In the latest attempt to control press access to Canadian politicians, B.C. Premier Christy Clark found herself the subject of a full-on revolt in Vancouver, when a press conference for only ethnic mediawas gatecrashed by reporters for English-only publications.
Invitations to the press conference, which was called to discuss the Lunar New Year, had been distributed to a select list of journalists working on local, non-English outlets. The move came just weeks after Prime Minister Stephen Harper's own heavily curated — and criticized — press conference for hand-picked ethnic media took place on his visit to B.C.
When news of Clark's invitation-only event leaked out Thursday, Jeremy Nuttall, a reporter for 24 Hours Vancouver, and the journalist who broke the Harper story, took to social media to rally support.
"Premier Clark's 2 p.m. presser at the Vancouver office today," he posted to the Vancouver Press Club group on Facebook. "If your outlet is up for going en masse to possibly be denied access let me know, if we get enough people we'll do it."
The post provoked many English-language media outlets to turn out, and Nuttall later thanked them: "Just wanted to thank everyone for coming today. *Solidarity*!"
Ben Chin, the premier’s communications director, told 24 Hours that the selective presser was designed to aid access for ethnic media who "don’t always get to ask questions during other availabilities."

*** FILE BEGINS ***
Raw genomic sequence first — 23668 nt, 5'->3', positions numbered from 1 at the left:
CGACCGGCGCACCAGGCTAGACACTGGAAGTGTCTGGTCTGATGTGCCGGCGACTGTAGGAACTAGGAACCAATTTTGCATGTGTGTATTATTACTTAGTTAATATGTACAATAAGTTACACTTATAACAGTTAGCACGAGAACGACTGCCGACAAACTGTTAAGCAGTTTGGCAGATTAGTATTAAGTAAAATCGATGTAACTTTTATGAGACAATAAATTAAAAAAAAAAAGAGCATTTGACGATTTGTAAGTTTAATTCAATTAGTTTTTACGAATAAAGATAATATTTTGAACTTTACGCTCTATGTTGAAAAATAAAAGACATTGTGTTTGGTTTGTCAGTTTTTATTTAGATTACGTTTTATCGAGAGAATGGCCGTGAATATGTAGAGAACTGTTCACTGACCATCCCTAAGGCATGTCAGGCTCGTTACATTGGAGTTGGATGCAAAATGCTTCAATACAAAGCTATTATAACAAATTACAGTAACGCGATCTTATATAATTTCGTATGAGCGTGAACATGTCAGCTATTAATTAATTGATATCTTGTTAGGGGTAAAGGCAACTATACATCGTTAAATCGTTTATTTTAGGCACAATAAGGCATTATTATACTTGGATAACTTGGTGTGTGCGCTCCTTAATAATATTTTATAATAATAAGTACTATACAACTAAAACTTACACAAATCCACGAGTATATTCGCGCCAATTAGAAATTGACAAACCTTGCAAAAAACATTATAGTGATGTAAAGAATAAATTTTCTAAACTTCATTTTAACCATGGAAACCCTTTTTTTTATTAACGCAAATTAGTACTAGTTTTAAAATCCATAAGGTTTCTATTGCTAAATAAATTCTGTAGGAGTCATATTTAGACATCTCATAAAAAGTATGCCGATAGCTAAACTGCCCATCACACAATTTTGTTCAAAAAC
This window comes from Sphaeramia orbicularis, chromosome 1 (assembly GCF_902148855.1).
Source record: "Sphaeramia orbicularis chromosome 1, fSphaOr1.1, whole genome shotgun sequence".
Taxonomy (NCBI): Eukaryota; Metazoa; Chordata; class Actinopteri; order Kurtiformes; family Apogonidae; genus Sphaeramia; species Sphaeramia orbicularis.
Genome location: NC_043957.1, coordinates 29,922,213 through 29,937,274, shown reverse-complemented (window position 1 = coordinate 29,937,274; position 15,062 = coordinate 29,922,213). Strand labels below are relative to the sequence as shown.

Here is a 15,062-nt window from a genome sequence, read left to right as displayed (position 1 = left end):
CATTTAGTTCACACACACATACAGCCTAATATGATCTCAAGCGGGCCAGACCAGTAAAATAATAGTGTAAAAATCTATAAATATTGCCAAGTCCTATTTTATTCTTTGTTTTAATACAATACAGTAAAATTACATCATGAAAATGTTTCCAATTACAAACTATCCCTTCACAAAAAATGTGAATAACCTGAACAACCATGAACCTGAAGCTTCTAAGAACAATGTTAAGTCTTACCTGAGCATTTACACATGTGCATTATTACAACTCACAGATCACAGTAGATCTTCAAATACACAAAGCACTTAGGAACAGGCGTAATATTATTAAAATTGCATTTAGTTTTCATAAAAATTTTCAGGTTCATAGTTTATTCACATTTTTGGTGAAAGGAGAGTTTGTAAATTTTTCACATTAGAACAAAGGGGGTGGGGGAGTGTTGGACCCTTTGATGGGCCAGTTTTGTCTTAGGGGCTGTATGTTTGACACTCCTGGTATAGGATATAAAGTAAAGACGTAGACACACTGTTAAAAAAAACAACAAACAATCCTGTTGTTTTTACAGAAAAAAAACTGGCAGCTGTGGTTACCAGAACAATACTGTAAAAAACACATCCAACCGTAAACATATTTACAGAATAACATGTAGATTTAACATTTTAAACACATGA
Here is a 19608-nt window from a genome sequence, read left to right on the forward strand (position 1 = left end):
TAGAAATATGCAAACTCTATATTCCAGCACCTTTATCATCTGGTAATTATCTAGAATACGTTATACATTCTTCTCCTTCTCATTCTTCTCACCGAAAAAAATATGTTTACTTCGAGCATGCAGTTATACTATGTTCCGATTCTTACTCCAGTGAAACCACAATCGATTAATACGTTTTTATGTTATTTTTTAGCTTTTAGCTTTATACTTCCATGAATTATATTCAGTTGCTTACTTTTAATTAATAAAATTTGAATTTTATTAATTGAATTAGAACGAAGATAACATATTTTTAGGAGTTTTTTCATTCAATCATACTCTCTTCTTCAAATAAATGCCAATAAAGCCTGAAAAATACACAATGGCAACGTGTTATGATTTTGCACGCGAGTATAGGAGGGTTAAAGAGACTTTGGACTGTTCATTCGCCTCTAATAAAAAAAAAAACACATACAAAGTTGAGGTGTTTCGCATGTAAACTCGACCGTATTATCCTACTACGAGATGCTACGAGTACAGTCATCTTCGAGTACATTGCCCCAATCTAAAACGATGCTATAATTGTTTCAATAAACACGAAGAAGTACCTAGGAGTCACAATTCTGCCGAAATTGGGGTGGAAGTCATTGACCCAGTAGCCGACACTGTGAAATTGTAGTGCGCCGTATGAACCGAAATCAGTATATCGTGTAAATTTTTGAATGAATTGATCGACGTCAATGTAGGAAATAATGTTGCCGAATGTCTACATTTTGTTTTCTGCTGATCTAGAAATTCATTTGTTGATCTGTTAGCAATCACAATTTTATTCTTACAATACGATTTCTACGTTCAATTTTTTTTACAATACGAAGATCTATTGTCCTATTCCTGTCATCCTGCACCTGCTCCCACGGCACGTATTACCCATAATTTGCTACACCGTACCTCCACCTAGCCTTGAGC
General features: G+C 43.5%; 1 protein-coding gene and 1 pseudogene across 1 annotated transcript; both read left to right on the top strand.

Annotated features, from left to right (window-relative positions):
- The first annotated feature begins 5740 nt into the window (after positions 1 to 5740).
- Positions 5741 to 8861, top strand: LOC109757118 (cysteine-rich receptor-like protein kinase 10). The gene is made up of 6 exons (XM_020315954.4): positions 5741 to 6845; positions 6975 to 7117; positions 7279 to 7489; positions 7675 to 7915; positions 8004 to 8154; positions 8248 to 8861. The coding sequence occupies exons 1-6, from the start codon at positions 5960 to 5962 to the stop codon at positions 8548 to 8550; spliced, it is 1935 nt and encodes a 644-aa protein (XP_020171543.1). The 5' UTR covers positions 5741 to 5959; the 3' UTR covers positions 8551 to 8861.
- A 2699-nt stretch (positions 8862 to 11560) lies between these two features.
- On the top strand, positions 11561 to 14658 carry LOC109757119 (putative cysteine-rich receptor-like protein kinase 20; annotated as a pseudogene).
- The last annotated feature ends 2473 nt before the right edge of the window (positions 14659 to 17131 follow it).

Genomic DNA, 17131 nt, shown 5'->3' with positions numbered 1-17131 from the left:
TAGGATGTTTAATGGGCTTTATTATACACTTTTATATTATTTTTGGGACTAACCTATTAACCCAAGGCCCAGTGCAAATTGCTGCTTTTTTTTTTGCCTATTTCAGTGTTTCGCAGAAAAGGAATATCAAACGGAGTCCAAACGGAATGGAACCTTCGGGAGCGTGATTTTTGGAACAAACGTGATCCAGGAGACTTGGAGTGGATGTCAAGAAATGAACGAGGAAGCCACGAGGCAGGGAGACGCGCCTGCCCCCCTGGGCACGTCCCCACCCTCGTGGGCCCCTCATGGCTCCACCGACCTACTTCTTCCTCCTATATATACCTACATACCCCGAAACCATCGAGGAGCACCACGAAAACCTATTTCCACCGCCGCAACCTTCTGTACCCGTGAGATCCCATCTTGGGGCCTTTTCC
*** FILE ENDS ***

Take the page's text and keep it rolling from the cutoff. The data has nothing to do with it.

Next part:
The BC NDP has also come under scrutiny for a segregated press conference they held last week.
But Bill Chu, chair of the Canadians for Reconciliation Society, told CTV News that the policy of dividing messages between cultural communities was a remnant from the "old days" when ethnic minorities were seen as second-class citizens in Canada. He said the practice is not something that should happen in an inclusive society.
"Because in a democracy what I hear should be exactly what you hear,” he told the broadcaster.
Talking about Harper's penchant for carefully orchestrated media access, Canadian Ethnic Media Association chair and Omni TV vice-president Madeline Ziniak told CBC News the policy is a way for politicians to avoid being held accountable on tough issues.
"It's a very controlled environment where some questions aren't answered," she said. "They know the ones who ask the hard questions, and sometimes, those reporters aren't invited."
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